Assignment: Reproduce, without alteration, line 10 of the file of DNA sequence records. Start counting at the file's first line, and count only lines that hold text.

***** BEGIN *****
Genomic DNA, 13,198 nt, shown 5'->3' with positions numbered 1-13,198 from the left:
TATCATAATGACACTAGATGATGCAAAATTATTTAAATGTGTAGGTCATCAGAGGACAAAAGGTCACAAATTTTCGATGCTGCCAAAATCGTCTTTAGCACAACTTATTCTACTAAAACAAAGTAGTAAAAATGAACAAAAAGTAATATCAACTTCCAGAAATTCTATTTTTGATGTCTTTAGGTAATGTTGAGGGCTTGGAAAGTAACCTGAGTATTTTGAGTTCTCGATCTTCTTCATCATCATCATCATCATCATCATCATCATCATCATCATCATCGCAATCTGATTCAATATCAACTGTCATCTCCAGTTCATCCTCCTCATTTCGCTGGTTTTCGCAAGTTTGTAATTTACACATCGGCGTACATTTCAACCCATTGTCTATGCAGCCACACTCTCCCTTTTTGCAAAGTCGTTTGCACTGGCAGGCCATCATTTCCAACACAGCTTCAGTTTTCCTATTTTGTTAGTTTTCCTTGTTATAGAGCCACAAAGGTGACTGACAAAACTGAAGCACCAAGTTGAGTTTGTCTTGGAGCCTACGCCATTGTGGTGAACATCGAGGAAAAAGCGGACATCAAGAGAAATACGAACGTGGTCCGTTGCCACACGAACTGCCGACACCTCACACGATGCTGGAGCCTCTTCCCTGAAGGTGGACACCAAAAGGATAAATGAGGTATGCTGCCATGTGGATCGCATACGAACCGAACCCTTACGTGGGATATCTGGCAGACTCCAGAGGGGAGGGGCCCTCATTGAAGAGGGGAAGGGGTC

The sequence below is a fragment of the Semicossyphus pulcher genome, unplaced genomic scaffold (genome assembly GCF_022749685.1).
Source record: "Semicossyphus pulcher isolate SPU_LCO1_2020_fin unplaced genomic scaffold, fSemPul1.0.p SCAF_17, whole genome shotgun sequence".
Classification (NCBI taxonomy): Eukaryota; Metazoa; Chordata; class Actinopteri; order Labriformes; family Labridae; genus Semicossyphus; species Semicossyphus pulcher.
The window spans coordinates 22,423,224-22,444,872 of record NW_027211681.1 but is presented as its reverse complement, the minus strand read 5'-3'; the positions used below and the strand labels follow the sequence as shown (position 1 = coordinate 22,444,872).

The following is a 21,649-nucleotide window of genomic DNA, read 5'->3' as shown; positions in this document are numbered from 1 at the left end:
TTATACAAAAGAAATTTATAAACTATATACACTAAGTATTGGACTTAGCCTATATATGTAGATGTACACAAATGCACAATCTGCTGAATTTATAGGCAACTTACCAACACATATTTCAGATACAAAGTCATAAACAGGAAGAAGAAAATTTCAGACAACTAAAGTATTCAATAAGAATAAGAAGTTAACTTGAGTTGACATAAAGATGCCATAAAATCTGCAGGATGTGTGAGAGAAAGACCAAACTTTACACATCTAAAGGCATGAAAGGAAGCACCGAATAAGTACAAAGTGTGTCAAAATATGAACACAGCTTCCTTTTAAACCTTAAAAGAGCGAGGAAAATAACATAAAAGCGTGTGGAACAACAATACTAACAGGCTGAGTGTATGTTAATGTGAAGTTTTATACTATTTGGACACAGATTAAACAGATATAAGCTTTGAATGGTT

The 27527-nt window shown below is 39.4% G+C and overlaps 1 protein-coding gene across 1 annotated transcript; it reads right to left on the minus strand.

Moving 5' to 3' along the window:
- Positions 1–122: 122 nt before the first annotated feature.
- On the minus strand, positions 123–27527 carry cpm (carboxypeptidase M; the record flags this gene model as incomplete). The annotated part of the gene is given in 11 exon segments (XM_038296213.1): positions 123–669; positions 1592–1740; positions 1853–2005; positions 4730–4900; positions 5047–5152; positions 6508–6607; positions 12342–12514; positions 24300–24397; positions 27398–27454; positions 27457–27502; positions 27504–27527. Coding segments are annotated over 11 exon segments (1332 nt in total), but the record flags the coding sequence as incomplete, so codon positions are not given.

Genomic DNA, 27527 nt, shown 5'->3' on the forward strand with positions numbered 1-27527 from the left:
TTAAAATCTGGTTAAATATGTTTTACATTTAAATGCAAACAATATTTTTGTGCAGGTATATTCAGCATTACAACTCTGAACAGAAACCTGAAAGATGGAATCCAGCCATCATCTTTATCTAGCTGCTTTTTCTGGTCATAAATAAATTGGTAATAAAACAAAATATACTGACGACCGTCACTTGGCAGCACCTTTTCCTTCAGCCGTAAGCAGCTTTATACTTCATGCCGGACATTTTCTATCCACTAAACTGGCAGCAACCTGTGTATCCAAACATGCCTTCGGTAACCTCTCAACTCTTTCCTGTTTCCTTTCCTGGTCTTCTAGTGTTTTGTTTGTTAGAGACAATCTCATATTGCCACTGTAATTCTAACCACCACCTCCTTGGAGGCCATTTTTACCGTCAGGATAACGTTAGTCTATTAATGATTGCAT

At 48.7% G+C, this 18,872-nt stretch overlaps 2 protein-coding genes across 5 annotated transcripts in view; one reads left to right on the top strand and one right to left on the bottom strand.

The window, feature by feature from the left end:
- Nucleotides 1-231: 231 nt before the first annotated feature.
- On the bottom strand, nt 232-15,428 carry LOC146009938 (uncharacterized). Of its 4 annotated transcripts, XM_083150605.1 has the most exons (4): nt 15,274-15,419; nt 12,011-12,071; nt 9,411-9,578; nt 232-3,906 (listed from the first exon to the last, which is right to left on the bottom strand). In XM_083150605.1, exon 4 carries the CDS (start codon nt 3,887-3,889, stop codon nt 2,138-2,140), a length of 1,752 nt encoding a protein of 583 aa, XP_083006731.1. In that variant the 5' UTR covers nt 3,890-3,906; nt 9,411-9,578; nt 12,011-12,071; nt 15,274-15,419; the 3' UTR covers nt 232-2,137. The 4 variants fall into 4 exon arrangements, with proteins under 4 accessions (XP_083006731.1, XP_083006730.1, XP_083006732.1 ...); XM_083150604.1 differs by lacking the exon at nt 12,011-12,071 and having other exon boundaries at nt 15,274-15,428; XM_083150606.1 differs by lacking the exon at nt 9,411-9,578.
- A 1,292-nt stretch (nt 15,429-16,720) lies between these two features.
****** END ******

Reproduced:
Moving 5' to 3' along the window: